From the day I started understanding the nuances of cricket and followed the sport, my dad would always chide me with the fact that I had missed the golden generation – the 80’s. He told me a story about how a great batsman continued chewing gum after being hit by a cricket ball on the jaw and hit the next ball for a six as far as upto 20 rows back. And, this great batsman was none other than the legendary, Sir Vivian Richards! Hearing this, would fill me with a great sense of envy and even a bit of anger. Lets be honest, who doesn’t like a smash, mouth in-your face batsman who thrashes bowlers to all parts of the park and does it with so much of consistency? I always wondered how Sir Vivian Richards batted. Now I know; having seen Adam Gilchrist bat, I can imagine how Sir Vivian Richards would have batted.
Adam Craig Gilchrist made his debut at the age of 24 against the South Africans in Faridabad. However, his real arrival in International Cricket was in January 1998 when he was promoted as the opening batsmen in the one-day team. In just his second match, he smashed a 100 from 104 deliveries to guide Australia to a comfortable win over South Africa at the SCG. This, as it turned out, was a preview of the revolution that came about in the concept of the wicket keeper batsman. He also deserves the credit for completely changing the approach of a No. 7 batsman in a test match. In his second Test itself, he was part of one of the most remarkable come-from-behind Test victories. Australia had fallen to 5 for 126, chasing 369 to beat Pakistan. Gilchrist and Justin Langer combined for a 238-run stand to win the match. Gilchrist’s contribution was 149 not-out from 163 balls.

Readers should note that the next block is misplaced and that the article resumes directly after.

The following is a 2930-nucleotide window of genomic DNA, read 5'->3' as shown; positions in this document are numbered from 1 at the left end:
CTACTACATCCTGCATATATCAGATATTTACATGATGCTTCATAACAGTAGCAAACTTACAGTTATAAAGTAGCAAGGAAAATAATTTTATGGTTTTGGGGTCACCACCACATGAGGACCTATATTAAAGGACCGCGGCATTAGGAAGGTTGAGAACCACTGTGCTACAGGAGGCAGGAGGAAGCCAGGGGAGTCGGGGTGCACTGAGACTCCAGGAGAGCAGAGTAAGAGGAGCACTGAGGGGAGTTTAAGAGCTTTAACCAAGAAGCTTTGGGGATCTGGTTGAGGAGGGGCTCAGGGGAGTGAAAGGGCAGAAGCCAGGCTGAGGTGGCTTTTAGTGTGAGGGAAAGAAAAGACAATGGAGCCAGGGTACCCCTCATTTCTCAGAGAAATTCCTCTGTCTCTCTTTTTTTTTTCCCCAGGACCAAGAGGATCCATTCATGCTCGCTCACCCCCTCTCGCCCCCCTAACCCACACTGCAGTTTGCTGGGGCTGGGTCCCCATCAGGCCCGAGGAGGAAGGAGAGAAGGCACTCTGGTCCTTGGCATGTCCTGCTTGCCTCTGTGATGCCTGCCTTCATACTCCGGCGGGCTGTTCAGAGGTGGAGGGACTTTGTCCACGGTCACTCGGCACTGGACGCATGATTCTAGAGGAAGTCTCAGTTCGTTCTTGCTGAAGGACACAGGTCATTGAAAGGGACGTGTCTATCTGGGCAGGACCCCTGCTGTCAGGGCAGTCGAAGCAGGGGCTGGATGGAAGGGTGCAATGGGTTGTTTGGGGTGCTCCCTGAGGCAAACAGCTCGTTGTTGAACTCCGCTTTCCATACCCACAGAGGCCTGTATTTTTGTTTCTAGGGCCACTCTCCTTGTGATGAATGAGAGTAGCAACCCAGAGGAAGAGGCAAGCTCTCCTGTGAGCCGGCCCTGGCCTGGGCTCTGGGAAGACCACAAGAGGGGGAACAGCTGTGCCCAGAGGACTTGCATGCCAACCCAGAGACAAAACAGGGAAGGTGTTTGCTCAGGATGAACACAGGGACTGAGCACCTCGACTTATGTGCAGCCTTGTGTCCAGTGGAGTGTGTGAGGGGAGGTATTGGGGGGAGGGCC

Wisden once described him as follows: “Gilchrist was playing with them like a cat keeping a half-dead mouse alive for entertainment”. This statement came after Gilchrist smacked a run from a ball, 204 against South Africa. This was the fastest double-hundred of the time. He was a big match player, almost all his cherished knocks came in the business ends of the tournaments. It is hard for us Indians to forget the 2003 World Cup final, when he canned Zaheer Khan after the latter dared to eyeball him in the first over. He also pulverized our southern neighbors with a 104 ball 149 in the more recent 2007 World Cup final. He was also one of the only genuine walkers in the game. This added to his credibility in a generally notorious Australian squad.
His retirement from competitive cricket comes as a surprise. However, like any other Aussie cricketer, Gilchrist insisted on leaving while he was at his peak. I feel sad for those have missed this enigma on a cricket field. I still feel sad for myself because my dad continues to chide me, saying, “I saw both Viv and Gilly in one lifetime!”
[image courtesy: http://www.cricket-online.org/ and http://cache.viewimages.com/]